But it was only a matter of time before the system trickled down to another BMW range with a bigger pool of potential customers. So, this flagship audio set-up is now available for the 5-Series, one of the most popular saloons on the planet.
Like the original 7-series system, this set-up features 16 speakers powered by a 10-channel, 1400W, Class D amplifier. Both front left and front right speaker configurations boast Bowers & Wilkins’ trademark Diamond tweeters – ultra thin, ultra rigid diamond domes usually reserved for B&W’s flagship stereo speakers.
Behind each one, you’ll find a diffuser designed in a spiral shape – a design idea inspired by Bowers & Wilkins’ high-end Nautilus speaker. Its job is to absorb and dissipate any sound from the rear of each tweeter.
Unlike some of B&W’s in-car speaker systems designed for Volvo and McLaren, the 7-Series system doesn’t use the company’s tweeter-on-top technology – a distinctive design with a tweeter mounted on top of the centre of the dashboard, firing straight into the cabin.
The 5-Series system makes do with a more traditional design. Here, the centre channel (an aluminium tweeter and Kevlar midrange driver combination) fires straight up from the centre of the dashboard.
Kevlar isn’t just good at stopping bullets. The material has been a trademark ingredient of B&W loudspeakers for decades, and there are seven Kevlar midrange drivers dotted around the 5-Series cabin.
You can spot the midrange drivers and tweeters a mile off – they’re placed behind beautifully etched stainless steel grilles and their presence highlighted by some subtle illumination in the front and rear doors. Bass is delivered by two 22cm subwoofers hidden beneath the driver and passenger seats.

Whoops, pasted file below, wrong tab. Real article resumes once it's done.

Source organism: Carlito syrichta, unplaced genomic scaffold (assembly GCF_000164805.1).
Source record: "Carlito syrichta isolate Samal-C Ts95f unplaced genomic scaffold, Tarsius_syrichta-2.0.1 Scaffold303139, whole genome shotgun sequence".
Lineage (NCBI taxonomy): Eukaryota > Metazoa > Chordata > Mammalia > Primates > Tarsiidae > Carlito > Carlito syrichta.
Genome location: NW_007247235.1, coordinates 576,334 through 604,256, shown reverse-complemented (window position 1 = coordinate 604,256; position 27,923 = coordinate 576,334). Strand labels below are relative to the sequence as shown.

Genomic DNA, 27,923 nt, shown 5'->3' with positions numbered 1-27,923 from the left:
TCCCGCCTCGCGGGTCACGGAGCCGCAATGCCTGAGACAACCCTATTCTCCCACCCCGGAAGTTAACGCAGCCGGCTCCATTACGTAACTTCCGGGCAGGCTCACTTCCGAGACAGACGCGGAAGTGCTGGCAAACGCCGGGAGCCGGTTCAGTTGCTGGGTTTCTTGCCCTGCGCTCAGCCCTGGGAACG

It’s worth noting that the speaker layouts for the saloon and Touring versions of the 5-Series differ slightly. In the saloon, the rear surround speakers are positioned on the parcel shelf, while the Touring model sees them bumped into the rear roof lining.
At the heart of every BMW lies iDrive, the company’s much-lauded infotainment system. The 5-Series uses iDrive 6, the latest version of the set-up, which includes a 10.2in display which runs in landscape along the top of the dashboard. It’s a touchscreen so you can navigate using a finger, but when driving, the circular controller and shortcut buttons in the centre console are likely to get the most use.
Our test car is fitted with BMW’s Premium Package (£1820), which includes a special ceramic finish on the main controls for a more luxurious feel. Not vital, but it does feel much more tactile than the standard plastics. The display is smooth to operate – not quite up to Apple iPad standards, but it’s much more responsive and boasts less lag than than some rival set-ups.
The main display is made up from six tiles (you can see three at any one time) which you can scroll between. You can customise and reorder them by pressing, holding and dragging, just like shifting apps around an iPhone screen.
Opt for BMW’s Technology Package (£1405) and you’re treated to gesture control. Position your finger in range of the sensor and twirl it clockwise or anti-clockwise to move the volume up and down accordingly. From the outside it may look strange, but once you’re locked into the sensor’s sweet spot, it works surprisingly well. However, we stick to the old fashioned and most convenient method, the controls on the steering-wheel.
Also on the menu of features is DAB/FM/AM, a 20GB hard disk, Bluetooth, and Spotify built-in. You can access the Spotify app and any downloads from the service on your smartphone.